These activities weren’t just for team members – partners and families were equally involved. But we weren’t in a giant group the whole time and people were always free to branch off and do their own thing too. People with kids had the time and space to watch the local kangaroos and jump on the trampoline in the backyard; couples could venture into the city or enjoy walks together; and the quieter members of the group could always disappear off to a corner for some solitude.

Why Cliniko has meetups

Joel and Liora have always maintained that the value of meetups to the company far outweighs the expense. It’s not just a nice thing to do; it’s actually good business sense. There are many reasons why getting your team together in this way is directly beneficial to a company:

Creates a cohesive team

Meetups are a connecting experience. On the most immediate level, they help teammates to get to know each other better – which is especially important for a completely remote team like ours! At meetups, people get the chance to finally put a face to a name and an avatar, which ultimately makes for a better work culture and a more cohesive team.

But another big part of why meetups are so connecting is the fact that loved ones are included too. People brought partners, children, babies, you name it! When your family knows your colleagues (and vice versa), work isn’t artificially siloed off from the rest of your life – instead, your job is integrated with the people and things that matter to you. You don’t have to compartmentalise. It’s also a chance for colleagues to get to know each other within the broader context of each other’s lives – and not just for their role in the company.

Increases productivity at work

Okay, so we weren’t always terribly productive during the meetup itself. But it’s afterwards when the magic starts to happen at work. In the wake of a meetup, people tend to work much more effectively and with renewed focus. A meetup is a space where ideas get bounced around and new projects can start to germinate. There’s also more tendency to collaborate – people are more likely to team up with colleagues working in different parts of the business. Once you’ve seen someone getting their groove on to “Dancing Queen”, you’re much more likely to shoot them a message on Slack, even if you haven’t worked closely together before.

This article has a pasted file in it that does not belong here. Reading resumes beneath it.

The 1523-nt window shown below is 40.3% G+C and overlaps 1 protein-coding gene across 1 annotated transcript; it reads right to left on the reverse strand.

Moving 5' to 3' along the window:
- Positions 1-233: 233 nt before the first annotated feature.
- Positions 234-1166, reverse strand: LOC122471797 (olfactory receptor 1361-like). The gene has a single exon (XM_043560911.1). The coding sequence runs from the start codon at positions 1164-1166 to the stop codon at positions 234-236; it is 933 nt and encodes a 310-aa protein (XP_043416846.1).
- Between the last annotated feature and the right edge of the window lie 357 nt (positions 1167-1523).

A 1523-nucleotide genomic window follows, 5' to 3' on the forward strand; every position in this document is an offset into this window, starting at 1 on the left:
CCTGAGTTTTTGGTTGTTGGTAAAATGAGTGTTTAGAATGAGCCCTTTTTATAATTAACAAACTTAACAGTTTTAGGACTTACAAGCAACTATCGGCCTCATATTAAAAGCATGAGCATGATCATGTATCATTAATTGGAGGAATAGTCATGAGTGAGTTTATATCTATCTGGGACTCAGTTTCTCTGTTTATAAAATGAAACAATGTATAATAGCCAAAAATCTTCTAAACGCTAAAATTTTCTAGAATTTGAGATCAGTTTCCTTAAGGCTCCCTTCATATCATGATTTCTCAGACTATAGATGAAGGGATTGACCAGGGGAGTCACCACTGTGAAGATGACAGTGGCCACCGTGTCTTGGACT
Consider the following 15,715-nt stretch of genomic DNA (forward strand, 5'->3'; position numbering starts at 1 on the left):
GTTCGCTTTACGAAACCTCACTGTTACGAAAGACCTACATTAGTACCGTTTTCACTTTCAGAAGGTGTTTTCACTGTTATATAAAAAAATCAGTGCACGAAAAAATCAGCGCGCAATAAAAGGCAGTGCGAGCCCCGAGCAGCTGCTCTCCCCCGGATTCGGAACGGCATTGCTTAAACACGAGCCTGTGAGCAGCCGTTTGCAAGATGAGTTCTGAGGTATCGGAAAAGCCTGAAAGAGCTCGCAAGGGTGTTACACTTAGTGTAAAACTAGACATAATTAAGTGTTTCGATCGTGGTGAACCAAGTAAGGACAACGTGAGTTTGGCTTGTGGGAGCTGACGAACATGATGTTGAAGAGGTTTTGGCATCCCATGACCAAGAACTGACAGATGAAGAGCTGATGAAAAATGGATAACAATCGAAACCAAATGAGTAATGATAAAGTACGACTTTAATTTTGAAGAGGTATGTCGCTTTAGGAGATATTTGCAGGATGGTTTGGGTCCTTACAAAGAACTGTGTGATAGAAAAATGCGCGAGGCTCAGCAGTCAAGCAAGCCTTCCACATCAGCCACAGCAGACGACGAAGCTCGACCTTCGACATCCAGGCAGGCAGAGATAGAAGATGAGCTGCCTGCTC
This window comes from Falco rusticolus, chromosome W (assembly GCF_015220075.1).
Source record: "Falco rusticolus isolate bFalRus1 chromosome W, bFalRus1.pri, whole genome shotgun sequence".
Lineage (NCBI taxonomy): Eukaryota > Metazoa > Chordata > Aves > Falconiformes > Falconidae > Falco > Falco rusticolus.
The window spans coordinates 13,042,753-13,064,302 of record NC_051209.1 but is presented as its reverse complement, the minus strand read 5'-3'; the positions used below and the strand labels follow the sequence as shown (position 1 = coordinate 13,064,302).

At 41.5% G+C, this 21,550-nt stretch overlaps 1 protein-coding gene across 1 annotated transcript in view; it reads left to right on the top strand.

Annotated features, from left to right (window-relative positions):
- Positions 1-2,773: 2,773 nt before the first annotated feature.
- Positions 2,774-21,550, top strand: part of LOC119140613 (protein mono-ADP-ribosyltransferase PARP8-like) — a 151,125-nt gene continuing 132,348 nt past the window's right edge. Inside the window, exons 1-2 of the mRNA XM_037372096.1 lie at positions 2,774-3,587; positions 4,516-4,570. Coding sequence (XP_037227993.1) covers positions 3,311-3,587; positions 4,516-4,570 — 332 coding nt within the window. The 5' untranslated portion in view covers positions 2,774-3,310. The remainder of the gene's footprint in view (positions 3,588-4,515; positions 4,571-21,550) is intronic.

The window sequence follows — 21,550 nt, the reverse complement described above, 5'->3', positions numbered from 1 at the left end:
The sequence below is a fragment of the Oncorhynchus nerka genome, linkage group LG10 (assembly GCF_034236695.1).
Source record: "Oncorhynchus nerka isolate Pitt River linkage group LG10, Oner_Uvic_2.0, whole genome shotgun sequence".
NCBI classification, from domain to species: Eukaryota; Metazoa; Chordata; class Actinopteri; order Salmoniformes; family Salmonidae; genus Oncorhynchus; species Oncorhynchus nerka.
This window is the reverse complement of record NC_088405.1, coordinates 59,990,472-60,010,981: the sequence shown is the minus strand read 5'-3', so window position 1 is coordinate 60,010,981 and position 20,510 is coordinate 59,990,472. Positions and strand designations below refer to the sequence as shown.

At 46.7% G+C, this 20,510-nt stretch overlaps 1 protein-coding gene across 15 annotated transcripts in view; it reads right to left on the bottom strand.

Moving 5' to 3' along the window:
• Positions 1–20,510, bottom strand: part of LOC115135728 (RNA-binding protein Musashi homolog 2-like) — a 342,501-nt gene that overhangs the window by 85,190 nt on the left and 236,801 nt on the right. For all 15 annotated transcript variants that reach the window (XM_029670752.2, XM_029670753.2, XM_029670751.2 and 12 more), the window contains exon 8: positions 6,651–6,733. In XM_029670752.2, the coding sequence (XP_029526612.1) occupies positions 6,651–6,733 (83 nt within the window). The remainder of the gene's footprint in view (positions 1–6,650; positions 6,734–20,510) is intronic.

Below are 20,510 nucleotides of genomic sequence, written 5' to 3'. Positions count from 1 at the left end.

Makes your team want to stick around

In the current climate where job vacancy is high, and people have many opportunities to move around, how do you encourage your employees to stand by you? After 11 years, only two employees have chosen to leave Cliniko. There are a few reasons for this, but meetups definitely help with employee retention. They’re fun to anticipate and something the whole team looks forward to for months (and sometimes even years) in advance. We chat about upcoming meetups in dedicated Slack channels and everyone at the company recognises that they’re something special.

Boosts team morale

Oh, and meetups are also just good fun! Laughter, joking, and enjoyment makes for happy team members. That’s obviously a goal all by itself. But even if you’re completely cold-hearted and only interested in your bottom line, meetups are still in your best interests; happy team members are going to be more productive and loyal, which is ultimately to the benefit of your company.

What the Cliniko team had to say

I asked a couple of my colleagues for their reflections on what the meetup had meant to them.

Fede, one of our support crew, endured a very long flight to Melbourne from her home in the UK. “As this was my first meetup, meeting the team in person after almost two years working at Cliniko was definitely the highlight for me,” she says. “And although I already knew this, seeing how incredible and special every single person is has been amazing.”

Some of the team posing together at a local nature reserve